“Clubs themselves must balance not selling too much at once” Mr Canellis said.
“If they sell too much at once, they run the risk of crashing the price.
“We can clearly see this happening with the Lazio, FC Porto, Santos FC, and Manchester City sales.”
Some fan groups are also worried about exploitation.
“My knowledge of the crypto market is sketchy to say the least – and I’m probably representative of a large number of run-of-the-mill football supporters who are not traders on the crypto market,” Sue Watson, who chairs the West Ham United Supporters Trust, told the BBC News’s Tech Tent podcast.
“It’s not regulated, it’s not secure and I question what protection clubs have in place for their supporters.”
The Socios app has club-token information organised like other crypto marketplaces, with price fluctuations displayed and prominent buy and sell buttons.
But Max Rabinovitch, from Socios, said the system was designed to reward fans who held on to tokens rather than trading them.
Offers such as “permanent 5% discounts in the digital shop, possibilities to win tickets” were more important to fans than making “five or ten bucks” selling their tokens, he said.
“There’s no value to be had from trading,” Mr Rabinovitch said.
“If you want to gather up loyalty points for a team, if you want to vote for the team, you always have that token to use.
“The entire point is buy it and hold it.”
But he wants clubs to offer more meaningful perks than votes on minor issues such as “what song should we play in the stadium as the players walk out”.
Another way clubs are getting into crypto products is through NFTs or Non-fungible Tokens.
Manchester City, Rangers and Juventus have all issued official NFTs, with some spending tens of thousands on these unique digital images and videos with built in code representing owenrship.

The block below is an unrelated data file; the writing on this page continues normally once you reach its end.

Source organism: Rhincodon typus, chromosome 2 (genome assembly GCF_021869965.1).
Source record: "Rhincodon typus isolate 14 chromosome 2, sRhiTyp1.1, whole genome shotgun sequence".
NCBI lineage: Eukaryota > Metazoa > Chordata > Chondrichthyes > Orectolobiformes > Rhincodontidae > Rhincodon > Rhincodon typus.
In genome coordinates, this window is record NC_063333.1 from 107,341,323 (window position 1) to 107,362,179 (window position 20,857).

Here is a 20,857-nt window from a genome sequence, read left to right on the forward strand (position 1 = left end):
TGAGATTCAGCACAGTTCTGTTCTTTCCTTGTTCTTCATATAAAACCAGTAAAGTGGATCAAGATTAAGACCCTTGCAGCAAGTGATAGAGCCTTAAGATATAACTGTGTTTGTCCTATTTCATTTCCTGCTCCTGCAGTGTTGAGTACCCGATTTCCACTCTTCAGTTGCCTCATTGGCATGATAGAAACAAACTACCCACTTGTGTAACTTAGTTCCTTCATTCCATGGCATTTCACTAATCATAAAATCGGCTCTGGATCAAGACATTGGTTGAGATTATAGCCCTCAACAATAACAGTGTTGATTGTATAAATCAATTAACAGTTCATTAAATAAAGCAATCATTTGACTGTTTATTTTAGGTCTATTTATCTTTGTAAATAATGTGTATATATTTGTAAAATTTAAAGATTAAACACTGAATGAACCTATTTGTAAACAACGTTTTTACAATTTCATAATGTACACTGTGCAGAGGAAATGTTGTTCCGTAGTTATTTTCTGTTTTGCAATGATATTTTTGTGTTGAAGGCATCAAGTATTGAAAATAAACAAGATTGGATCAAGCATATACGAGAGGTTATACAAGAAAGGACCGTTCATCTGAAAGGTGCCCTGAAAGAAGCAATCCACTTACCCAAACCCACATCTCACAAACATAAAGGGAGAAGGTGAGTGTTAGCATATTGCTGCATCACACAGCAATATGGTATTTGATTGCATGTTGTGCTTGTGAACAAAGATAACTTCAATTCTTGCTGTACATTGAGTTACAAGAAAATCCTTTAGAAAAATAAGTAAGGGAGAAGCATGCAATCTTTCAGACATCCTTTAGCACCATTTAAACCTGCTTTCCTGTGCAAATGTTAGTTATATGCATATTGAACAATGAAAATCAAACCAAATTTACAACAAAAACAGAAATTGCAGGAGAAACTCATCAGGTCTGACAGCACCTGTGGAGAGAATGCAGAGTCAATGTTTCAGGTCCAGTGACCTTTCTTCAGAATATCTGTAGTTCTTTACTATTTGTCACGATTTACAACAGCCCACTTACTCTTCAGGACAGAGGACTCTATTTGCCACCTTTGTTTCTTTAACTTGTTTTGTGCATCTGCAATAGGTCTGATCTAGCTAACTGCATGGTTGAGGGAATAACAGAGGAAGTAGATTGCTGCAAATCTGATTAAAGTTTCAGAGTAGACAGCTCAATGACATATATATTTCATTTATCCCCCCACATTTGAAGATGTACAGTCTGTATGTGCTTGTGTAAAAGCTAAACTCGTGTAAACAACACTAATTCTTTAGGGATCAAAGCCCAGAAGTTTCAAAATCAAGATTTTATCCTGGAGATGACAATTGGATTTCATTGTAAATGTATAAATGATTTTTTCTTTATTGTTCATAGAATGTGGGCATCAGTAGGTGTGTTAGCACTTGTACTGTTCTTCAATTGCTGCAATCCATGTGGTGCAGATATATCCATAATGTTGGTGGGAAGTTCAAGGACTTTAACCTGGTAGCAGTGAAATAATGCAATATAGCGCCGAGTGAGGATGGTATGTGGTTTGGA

One, millionaire NFT collector Mike Bousis, said he had spent about $40,000 on five of these.
“When I saw the release of Manchester City NFTs, I had to have it,” Mr Bousis said.
“I always liked Man City – I like the team, their flash and pizzazz – and I thought it was a cool thing to buy and to have.
“I own it – it’s mine, I can display it anywhere I like – and it’s a piece of art.”
The National Basketball Association (NBA), in the US, was one of the first sports organisations to sell NFTs, offering video clips of basketball games.
But Protos research shows the value of these TopShot NFTs has dropped by 90% since early 2021.
Companies such as Sorare are also offering collectable and playable football-player cards as NFTs
These are increasing in popularity, with $142m spent by fans since their launch, in April 2019, Protos data shows.
And sale prices have stayed steady all year.
But football writer Martin Calladine said supporters should be cautious about investing in NFTs – and fan tokens.
“The thing about crypto-currency is it’s unregulated,” he said.
“It’s the only product being endorsed in football which has no legal oversight.
“Don’t buy into it because you sense that it could be a way of making money.
“Some people are going to be making a lot of money out of it – but it almost certainly isn’t going to be the average football fan on the street.”